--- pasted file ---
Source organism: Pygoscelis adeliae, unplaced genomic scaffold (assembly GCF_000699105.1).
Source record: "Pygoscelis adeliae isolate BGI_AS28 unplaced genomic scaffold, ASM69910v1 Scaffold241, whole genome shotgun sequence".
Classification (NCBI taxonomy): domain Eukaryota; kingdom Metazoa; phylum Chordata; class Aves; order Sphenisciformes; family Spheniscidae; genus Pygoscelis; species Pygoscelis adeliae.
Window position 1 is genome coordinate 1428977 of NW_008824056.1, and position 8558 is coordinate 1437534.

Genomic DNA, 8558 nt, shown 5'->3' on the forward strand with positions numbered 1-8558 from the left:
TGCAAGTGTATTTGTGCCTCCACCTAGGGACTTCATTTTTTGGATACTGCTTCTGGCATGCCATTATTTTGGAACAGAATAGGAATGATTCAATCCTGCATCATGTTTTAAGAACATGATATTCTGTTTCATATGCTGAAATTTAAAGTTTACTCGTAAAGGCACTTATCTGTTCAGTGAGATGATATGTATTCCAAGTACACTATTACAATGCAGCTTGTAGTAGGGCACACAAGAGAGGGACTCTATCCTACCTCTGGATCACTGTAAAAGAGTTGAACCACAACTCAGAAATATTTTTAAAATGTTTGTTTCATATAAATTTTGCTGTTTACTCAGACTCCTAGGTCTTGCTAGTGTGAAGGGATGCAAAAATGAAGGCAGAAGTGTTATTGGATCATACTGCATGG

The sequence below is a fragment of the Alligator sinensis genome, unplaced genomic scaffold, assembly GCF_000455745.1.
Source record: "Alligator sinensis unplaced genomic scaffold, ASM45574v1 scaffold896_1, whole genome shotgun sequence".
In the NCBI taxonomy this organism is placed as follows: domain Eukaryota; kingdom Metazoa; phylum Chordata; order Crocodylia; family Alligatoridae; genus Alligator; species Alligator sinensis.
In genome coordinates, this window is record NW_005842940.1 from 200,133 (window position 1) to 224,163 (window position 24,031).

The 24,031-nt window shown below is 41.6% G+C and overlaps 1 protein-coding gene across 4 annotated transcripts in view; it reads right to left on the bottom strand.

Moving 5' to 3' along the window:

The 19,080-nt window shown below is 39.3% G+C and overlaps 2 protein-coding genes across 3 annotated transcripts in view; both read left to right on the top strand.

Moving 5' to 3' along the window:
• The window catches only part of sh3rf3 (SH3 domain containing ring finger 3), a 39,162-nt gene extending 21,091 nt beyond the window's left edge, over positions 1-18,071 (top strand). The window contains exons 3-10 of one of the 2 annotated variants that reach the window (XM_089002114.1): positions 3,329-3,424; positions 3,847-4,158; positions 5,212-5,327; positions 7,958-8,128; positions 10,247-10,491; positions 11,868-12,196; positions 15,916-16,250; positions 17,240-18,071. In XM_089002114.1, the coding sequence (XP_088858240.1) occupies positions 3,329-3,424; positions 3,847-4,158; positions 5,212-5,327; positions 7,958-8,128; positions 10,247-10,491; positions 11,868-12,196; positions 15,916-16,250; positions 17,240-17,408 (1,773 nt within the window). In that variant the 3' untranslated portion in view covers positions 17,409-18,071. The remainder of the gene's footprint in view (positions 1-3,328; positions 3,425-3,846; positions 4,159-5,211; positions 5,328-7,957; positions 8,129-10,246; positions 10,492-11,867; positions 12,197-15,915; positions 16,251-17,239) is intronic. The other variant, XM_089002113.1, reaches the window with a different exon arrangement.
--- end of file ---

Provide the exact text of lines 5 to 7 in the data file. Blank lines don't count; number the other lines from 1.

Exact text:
Genomic DNA, 8558 nt, shown 5'->3' on the forward strand with positions numbered 1-8558 from the left:
TGCAAGTGTATTTGTGCCTCCACCTAGGGACTTCATTTTTTGGATACTGCTTCTGGCATGCCATTATTTTGGAACAGAATAGGAATGATTCAATCCTGCATCATGTTTTAAGAACATGATATTCTGTTTCATATGCTGAAATTTAAAGTTTACTCGTAAAGGCACTTATCTGTTCAGTGAGATGATATGTATTCCAAGTACACTATTACAATGCAGCTTGTAGTAGGGCACACAAGAGAGGGACTCTATCCTACCTCTGGATCACTGTAAAAGAGTTGAACCACAACTCAGAAATATTTTTAAAATGTTTGTTTCATATAAATTTTGCTGTTTACTCAGACTCCTAGGTCTTGCTAGTGTGAAGGGATGCAAAAATGAAGGCAGAAGTGTTATTGGATCATACTGCATGG

The sequence below is a fragment of the Alligator sinensis genome, unplaced genomic scaffold, assembly GCF_000455745.1.